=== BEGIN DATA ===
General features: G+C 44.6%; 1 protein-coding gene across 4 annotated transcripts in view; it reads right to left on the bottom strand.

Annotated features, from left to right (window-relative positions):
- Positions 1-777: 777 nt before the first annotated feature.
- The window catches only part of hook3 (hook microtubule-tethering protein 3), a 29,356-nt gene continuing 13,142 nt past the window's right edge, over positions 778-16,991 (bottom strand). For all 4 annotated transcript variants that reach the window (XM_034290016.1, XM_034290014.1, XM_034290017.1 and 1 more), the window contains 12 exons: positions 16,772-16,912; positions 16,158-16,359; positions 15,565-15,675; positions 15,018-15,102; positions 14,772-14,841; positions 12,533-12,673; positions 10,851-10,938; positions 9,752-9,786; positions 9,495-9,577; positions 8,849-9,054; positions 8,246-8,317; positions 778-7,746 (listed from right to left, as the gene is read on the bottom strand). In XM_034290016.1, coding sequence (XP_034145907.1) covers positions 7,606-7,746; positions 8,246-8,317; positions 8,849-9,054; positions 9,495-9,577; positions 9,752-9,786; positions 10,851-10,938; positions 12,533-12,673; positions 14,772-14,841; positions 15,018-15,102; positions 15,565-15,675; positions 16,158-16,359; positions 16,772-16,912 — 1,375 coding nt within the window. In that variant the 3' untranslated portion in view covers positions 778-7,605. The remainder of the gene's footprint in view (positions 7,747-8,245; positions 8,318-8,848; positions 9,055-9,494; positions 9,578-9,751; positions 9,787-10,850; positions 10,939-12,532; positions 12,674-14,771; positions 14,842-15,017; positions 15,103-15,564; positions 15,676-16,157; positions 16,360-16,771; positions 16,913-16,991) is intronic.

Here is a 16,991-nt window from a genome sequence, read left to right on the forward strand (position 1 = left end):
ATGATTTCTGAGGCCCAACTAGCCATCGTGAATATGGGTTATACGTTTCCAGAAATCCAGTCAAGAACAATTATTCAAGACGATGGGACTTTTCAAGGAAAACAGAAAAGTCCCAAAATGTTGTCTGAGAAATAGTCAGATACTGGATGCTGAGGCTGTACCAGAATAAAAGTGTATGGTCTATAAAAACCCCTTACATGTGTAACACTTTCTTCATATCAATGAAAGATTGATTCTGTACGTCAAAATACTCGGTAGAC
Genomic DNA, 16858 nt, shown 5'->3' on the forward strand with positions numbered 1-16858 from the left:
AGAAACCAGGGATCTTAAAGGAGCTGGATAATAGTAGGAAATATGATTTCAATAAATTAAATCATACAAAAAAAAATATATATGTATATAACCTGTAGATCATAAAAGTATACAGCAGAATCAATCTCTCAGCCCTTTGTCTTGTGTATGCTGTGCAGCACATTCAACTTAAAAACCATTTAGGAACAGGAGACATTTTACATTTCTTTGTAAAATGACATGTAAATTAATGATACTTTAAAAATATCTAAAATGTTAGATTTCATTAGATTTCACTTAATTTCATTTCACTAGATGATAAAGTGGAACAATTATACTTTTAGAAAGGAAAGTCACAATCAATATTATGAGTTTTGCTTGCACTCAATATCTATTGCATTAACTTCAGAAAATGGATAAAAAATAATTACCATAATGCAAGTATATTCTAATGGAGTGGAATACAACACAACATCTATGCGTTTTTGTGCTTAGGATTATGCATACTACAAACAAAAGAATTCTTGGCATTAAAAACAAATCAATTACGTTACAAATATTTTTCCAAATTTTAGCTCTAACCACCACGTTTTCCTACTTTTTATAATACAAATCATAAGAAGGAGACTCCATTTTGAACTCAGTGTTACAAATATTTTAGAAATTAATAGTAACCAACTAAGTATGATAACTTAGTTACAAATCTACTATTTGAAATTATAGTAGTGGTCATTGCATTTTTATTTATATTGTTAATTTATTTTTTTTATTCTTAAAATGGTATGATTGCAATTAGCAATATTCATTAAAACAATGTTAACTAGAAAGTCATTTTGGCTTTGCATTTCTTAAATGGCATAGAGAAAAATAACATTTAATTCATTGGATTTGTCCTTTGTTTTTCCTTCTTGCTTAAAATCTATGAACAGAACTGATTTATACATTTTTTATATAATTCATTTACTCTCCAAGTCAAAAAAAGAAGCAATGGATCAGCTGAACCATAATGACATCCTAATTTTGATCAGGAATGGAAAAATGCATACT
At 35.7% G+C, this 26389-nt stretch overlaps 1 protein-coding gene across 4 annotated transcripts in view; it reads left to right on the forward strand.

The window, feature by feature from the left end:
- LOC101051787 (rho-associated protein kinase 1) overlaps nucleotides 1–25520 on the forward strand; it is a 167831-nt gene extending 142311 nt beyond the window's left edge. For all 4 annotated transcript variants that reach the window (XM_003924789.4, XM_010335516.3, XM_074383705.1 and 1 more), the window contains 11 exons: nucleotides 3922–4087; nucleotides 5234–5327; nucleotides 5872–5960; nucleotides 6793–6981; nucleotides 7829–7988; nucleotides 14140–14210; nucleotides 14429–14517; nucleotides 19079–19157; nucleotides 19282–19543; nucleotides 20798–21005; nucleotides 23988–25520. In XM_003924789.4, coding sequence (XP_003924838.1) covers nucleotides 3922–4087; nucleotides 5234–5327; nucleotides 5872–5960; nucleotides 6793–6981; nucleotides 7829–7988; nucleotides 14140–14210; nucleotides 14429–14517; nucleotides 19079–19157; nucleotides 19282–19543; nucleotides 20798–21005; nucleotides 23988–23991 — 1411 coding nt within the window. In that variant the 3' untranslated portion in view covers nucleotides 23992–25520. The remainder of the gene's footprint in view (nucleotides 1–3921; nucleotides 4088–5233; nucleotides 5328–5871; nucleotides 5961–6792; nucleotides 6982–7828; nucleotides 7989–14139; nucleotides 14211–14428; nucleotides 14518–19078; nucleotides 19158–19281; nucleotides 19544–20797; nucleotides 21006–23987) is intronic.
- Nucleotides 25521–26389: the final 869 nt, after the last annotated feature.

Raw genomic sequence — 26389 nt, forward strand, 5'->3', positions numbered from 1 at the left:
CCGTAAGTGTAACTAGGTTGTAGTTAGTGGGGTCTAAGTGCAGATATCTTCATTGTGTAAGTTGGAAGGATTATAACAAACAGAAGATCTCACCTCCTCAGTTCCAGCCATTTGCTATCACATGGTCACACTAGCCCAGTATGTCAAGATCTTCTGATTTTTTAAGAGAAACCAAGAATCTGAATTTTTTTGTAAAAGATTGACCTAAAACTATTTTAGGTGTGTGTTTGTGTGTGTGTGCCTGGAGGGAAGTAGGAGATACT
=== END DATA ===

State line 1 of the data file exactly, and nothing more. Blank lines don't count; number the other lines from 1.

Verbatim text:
General features: G+C 44.6%; 1 protein-coding gene across 4 annotated transcripts in view; it reads right to left on the bottom strand.